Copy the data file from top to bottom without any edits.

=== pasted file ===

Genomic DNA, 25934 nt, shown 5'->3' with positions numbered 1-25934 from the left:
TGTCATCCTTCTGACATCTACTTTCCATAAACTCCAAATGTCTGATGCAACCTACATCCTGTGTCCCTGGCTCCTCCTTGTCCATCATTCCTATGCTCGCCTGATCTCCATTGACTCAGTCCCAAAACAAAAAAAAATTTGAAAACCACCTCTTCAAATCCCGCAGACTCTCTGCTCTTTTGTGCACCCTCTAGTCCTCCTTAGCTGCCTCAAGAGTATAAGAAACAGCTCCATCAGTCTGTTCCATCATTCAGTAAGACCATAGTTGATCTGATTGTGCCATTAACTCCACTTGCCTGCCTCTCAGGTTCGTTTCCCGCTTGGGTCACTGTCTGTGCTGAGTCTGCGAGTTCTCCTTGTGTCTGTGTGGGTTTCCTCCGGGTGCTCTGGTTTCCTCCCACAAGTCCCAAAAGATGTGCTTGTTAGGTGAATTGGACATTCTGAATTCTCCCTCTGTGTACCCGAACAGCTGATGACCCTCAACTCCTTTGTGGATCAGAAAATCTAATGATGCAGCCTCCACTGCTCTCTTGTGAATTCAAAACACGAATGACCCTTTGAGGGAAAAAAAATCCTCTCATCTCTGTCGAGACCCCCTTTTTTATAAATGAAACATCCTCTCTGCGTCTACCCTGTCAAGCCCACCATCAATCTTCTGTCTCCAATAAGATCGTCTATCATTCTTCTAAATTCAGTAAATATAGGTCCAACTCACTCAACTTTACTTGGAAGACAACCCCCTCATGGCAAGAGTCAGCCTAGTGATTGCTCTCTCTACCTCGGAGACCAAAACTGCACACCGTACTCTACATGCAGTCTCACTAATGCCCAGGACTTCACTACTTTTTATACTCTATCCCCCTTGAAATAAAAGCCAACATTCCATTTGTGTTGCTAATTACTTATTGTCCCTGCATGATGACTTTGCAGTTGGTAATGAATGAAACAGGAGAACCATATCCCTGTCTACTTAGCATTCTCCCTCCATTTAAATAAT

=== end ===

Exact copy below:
Genomic DNA, 25934 nt, shown 5'->3' with positions numbered 1-25934 from the left:
TGTCATCCTTCTGACATCTACTTTCCATAAACTCCAAATGTCTGATGCAACCTACATCCTGTGTCCCTGGCTCCTCCTTGTCCATCATTCCTATGCTCGCCTGATCTCCATTGACTCAGTCCCAAAACAAAAAAAAATTTGAAAACCACCTCTTCAAATCCCGCAGACTCTCTGCTCTTTTGTGCACCCTCTAGTCCTCCTTAGCTGCCTCAAGAGTATAAGAAACAGCTCCATCAGTCTGTTCCATCATTCAGTAAGACCATAGTTGATCTGATTGTGCCATTAACTCCACTTGCCTGCCTCTCAGGTTCGTTTCCCGCTTGGGTCACTGTCTGTGCTGAGTCTGCGAGTTCTCCTTGTGTCTGTGTGGGTTTCCTCCGGGTGCTCTGGTTTCCTCCCACAAGTCCCAAAAGATGTGCTTGTTAGGTGAATTGGACATTCTGAATTCTCCCTCTGTGTACCCGAACAGCTGATGACCCTCAACTCCTTTGTGGATCAGAAAATCTAATGATGCAGCCTCCACTGCTCTCTTGTGAATTCAAAACACGAATGACCCTTTGAGGGAAAAAAAATCCTCTCATCTCTGTCGAGACCCCCTTTTTTATAAATGAAACATCCTCTCTGCGTCTACCCTGTCAAGCCCACCATCAATCTTCTGTCTCCAATAAGATCGTCTATCATTCTTCTAAATTCAGTAAATATAGGTCCAACTCACTCAACTTTACTTGGAAGACAACCCCCTCATGGCAAGAGTCAGCCTAGTGATTGCTCTCTCTACCTCGGAGACCAAAACTGCACACCGTACTCTACATGCAGTCTCACTAATGCCCAGGACTTCACTACTTTTTATACTCTATCCCCCTTGAAATAAAAGCCAACATTCCATTTGTGTTGCTAATTACTTATTGTCCCTGCATGATGACTTTGCAGTTGGTAATGAATGAAACAGGAGAACCATATCCCTGTCTACTTAGCATTCTCCCTCCATTTAAATAAT